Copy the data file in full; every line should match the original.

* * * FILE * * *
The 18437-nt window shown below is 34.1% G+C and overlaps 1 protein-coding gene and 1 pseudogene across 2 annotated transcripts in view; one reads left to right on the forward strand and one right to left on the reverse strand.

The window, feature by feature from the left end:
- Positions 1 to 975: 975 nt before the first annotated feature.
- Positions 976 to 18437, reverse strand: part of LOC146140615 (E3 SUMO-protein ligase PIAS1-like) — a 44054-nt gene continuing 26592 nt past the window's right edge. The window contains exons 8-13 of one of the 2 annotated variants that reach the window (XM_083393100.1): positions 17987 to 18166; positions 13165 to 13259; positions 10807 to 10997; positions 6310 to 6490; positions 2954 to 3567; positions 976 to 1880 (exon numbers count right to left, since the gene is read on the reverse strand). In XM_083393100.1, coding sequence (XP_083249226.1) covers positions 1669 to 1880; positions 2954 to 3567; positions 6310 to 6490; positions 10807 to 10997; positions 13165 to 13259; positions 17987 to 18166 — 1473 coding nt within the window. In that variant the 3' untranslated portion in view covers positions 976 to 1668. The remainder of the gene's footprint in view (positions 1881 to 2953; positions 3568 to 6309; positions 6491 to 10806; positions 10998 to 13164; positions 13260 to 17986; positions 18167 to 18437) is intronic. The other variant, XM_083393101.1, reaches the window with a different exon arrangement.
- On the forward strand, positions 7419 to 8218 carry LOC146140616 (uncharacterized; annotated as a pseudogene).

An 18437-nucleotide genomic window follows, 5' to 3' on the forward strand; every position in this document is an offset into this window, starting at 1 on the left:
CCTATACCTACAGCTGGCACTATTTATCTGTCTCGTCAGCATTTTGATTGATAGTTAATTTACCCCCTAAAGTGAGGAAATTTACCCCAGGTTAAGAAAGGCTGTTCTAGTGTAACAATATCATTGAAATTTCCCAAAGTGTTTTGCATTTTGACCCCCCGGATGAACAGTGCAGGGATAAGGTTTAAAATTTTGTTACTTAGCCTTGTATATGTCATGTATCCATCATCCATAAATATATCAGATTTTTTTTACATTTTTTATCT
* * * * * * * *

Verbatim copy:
The 18437-nt window shown below is 34.1% G+C and overlaps 1 protein-coding gene and 1 pseudogene across 2 annotated transcripts in view; one reads left to right on the forward strand and one right to left on the reverse strand.

The window, feature by feature from the left end:
- Positions 1 to 975: 975 nt before the first annotated feature.
- Positions 976 to 18437, reverse strand: part of LOC146140615 (E3 SUMO-protein ligase PIAS1-like) — a 44054-nt gene continuing 26592 nt past the window's right edge. The window contains exons 8-13 of one of the 2 annotated variants that reach the window (XM_083393100.1): positions 17987 to 18166; positions 13165 to 13259; positions 10807 to 10997; positions 6310 to 6490; positions 2954 to 3567; positions 976 to 1880 (exon numbers count right to left, since the gene is read on the reverse strand). In XM_083393100.1, coding sequence (XP_083249226.1) covers positions 1669 to 1880; positions 2954 to 3567; positions 6310 to 6490; positions 10807 to 10997; positions 13165 to 13259; positions 17987 to 18166 — 1473 coding nt within the window. In that variant the 3' untranslated portion in view covers positions 976 to 1668. The remainder of the gene's footprint in view (positions 1881 to 2953; positions 3568 to 6309; positions 6491 to 10806; positions 10998 to 13164; positions 13260 to 17986; positions 18167 to 18437) is intronic. The other variant, XM_083393101.1, reaches the window with a different exon arrangement.
- On the forward strand, positions 7419 to 8218 carry LOC146140616 (uncharacterized; annotated as a pseudogene).

An 18437-nucleotide genomic window follows, 5' to 3' on the forward strand; every position in this document is an offset into this window, starting at 1 on the left:
CCTATACCTACAGCTGGCACTATTTATCTGTCTCGTCAGCATTTTGATTGATAGTTAATTTACCCCCTAAAGTGAGGAAATTTACCCCAGGTTAAGAAAGGCTGTTCTAGTGTAACAATATCATTGAAATTTCCCAAAGTGTTTTGCATTTTGACCCCCCGGATGAACAGTGCAGGGATAAGGTTTAAAATTTTGTTACTTAGCCTTGTATATGTCATGTATCCATCATCCATAAATATATCAGATTTTTTTTACATTTTTTATCT